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Green beans

Effect of salt stress on bush beans

We know that the quality of irrigation water is slowly deteriorating in South Africa. The salt content of water is ever increasing due to uncontrolled mining activities, heavy industrial effluent being dumped into rivers and intensive agricultural practices.  At the end, the grower is becomes limited in what can commercially be grown (and I mean with making good profits).  Increase in salt content of farming soils is also caused by incorrect irrigation management.  One of the big culprits is drip irrigation. But more on that later.

The grower sits with either high salt content in the irrigation water or in the soil or both.  Which one is first, well that is the chicken and egg argument.  In some cases, where there is high concentration of mining activities, it is usually the irrigation water that causes the problems and pollutes the soil. In very intensive agricultural regions, the soil is first contaminated and later the irrigation water. Both cases growers have high salt content in the water and in the soil.

So before deciding to plant green beans have your irrigation water and soil water tested.  If the value is less than 1.1 dS/m you are ok. If the EC is higher, you will run into problems.

ASSIMAKOPOULOU (2015)1)ASSIMAKOPOULOU, et al. Effect of Salt Stress on Three Green Bean (Phaseolus Vulgaris L.) Cultivars. Notulae Botanicae Horti Agrobotanici Cluj-Napoca 43.1 (2015): 113-118. Web found that there are some varieties that are more tolerant to salt stress than others.  This is good news for growers that have a basket of varieties to their disposal, but in South Africa we only have a few to choose from.  The first step for a growers is to plant all the varieties that are available on a small piece of land and continuously monitor the plant.  It was shown that some varieties have the ability to maintain K/Na and Ca/Na ratios in the leaf even at high Na concentration in the soil.  Some varieties showed a 45% yield drop due to the high salt content.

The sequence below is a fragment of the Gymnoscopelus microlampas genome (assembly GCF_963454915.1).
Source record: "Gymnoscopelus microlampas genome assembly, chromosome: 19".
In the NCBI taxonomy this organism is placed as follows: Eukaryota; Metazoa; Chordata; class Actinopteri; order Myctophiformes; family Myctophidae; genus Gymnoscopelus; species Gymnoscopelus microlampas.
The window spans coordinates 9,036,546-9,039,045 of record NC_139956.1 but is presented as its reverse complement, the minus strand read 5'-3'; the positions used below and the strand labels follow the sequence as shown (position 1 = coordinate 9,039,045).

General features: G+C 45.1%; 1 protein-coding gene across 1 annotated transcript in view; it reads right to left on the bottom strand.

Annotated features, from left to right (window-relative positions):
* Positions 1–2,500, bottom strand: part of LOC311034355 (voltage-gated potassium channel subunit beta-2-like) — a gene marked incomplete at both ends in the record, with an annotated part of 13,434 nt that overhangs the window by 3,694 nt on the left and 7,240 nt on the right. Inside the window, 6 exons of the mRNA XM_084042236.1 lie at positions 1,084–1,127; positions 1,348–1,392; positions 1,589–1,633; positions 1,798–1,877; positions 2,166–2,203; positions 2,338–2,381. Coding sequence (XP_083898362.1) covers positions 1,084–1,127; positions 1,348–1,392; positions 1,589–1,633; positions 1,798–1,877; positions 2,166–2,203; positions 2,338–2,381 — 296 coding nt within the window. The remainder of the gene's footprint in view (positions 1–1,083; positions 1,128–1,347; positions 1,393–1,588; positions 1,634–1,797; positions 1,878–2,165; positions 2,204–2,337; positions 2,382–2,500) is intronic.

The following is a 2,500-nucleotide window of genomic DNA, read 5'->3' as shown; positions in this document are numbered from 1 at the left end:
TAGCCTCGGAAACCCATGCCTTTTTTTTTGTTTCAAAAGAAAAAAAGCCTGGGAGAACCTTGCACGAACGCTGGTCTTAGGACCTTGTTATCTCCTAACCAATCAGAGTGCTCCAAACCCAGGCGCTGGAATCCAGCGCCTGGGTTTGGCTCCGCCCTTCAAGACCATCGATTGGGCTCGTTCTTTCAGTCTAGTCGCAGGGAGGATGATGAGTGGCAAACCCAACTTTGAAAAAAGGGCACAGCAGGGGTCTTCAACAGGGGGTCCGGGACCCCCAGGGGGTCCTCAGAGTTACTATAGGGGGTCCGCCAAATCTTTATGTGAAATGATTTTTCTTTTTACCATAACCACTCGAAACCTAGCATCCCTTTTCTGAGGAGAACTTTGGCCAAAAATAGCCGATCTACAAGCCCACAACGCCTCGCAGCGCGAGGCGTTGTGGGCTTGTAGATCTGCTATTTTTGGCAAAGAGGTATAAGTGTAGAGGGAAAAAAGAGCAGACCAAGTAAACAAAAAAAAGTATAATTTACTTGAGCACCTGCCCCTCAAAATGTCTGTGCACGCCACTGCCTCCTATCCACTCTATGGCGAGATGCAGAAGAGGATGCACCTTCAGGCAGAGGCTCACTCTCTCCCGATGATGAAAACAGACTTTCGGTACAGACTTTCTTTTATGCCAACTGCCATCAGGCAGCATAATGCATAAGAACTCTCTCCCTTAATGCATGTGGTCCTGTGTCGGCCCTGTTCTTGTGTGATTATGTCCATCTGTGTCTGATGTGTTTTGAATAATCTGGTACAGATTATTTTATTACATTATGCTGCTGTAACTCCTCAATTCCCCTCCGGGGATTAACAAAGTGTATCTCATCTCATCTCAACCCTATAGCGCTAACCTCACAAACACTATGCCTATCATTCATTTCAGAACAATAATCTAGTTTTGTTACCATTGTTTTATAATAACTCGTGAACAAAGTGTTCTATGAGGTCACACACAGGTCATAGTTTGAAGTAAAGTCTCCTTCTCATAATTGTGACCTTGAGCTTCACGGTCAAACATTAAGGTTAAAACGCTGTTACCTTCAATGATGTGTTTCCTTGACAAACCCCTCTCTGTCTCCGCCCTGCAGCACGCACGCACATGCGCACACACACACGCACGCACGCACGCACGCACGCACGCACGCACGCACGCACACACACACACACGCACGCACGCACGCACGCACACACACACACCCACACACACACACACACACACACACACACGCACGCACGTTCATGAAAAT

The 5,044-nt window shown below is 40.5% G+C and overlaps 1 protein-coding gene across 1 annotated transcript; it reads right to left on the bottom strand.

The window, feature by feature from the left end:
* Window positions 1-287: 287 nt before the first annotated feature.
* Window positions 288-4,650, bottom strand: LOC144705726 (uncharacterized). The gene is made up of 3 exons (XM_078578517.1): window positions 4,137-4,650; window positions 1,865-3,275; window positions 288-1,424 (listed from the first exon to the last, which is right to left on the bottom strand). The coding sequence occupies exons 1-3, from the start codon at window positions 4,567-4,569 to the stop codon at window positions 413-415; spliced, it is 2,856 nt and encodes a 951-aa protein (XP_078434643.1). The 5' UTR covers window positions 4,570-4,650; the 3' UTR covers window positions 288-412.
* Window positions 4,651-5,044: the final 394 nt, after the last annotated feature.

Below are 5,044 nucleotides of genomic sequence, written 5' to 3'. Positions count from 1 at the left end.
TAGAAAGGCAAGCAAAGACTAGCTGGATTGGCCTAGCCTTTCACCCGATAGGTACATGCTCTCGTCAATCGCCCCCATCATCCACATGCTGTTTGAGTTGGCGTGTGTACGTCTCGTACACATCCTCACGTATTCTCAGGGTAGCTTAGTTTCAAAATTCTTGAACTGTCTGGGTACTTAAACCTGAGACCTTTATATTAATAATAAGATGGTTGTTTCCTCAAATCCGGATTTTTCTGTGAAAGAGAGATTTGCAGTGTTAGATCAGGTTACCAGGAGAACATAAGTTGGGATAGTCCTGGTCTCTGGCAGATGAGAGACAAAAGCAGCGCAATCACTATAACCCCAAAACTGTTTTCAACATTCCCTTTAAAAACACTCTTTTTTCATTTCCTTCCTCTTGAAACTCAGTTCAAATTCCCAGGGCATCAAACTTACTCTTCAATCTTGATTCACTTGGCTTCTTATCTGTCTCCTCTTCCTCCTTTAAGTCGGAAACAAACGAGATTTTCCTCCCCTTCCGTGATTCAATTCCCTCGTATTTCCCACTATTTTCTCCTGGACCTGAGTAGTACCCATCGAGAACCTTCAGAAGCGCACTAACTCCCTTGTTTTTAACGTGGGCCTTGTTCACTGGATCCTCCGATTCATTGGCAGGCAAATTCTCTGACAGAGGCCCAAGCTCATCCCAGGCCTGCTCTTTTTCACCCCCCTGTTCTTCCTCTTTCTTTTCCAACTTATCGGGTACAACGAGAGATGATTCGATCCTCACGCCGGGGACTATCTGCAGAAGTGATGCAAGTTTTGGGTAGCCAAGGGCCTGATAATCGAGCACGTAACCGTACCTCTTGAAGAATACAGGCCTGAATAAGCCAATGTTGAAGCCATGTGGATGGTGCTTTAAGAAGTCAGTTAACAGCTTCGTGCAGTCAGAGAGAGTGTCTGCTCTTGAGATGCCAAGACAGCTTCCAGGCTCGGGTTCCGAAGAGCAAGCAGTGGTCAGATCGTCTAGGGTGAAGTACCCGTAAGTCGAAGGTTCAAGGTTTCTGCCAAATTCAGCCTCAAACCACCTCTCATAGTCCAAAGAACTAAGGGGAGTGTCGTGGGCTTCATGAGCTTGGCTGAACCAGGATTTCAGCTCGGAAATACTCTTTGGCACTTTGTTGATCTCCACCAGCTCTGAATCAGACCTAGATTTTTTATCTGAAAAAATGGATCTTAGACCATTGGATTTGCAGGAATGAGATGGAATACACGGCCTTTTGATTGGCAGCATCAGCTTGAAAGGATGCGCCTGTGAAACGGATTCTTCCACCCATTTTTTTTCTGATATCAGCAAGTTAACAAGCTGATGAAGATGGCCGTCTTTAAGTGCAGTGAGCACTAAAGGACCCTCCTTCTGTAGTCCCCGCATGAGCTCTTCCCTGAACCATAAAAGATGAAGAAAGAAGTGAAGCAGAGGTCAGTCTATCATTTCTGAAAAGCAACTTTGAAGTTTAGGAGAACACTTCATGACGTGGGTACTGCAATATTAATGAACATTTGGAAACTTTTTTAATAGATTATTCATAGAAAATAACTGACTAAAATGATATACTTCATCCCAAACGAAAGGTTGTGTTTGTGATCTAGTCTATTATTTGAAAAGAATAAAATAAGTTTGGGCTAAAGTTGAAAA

The first signs of low salt tolerance is stunted growth. Leaves will be smaller and the general turgor of the plant will be much lower.  One can expect a higher incidence of disease and insects pressure later in the season as the cell walls will be thinner.  In general the plant is weaker and has less resistance to temperature shocks.  Many growers have also found that the blossoms start to fall in lower temperatures compared to more ideal conditions.

BOUTRAA & SANDERS (2001)2)BOUTRAA, T., and SANDERS, F.E. In Influence of Water Stress on Grain Yield and Vegetative Growth of Two Cultivars of Bean (Phaseolus vulgaris L.). J. Agronomy & Crop Science 187, 251-257 (2001) found that water stress during flowering and pod filling caused reduced yield and yield components. So one could expect a reduction in seed weight, number of seeds per plant and number of pods per plant. Tolerant varieties tend to accumulate more sodium in their roots while maintaining the right balance in the leaves. Although their research was more focussed on arid dry areas where the absolute volume of water was reduced, it has very much the same effect as high salt content, without the high Na and Cl ions. High salt reduces the plant’s ability to absorb water due to the osmotic process of water uptake.

We know that the quality of irrigation water is slowly deteriorating in South Africa.

So what can you expect with high salt content:

  • Reduced yields, up to 60% with some varieties
  • There is a significant variation to the reaction of varieties to salt stress
  • Slightly longer time to reach maturity
  • Smaller seeds
  • Lower seed count per plant
  • Less pods per plant.
  • Leaves are smaller

 

References   [ + ]

1. ASSIMAKOPOULOU, et al. Effect of Salt Stress on Three Green Bean (Phaseolus Vulgaris L.) Cultivars. Notulae Botanicae Horti Agrobotanici Cluj-Napoca 43.1 (2015): 113-118. Web
2. BOUTRAA, T., and SANDERS, F.E. In Influence of Water Stress on Grain Yield and Vegetative Growth of Two Cultivars of Bean (Phaseolus vulgaris L.). J. Agronomy & Crop Science 187, 251-257 (2001)

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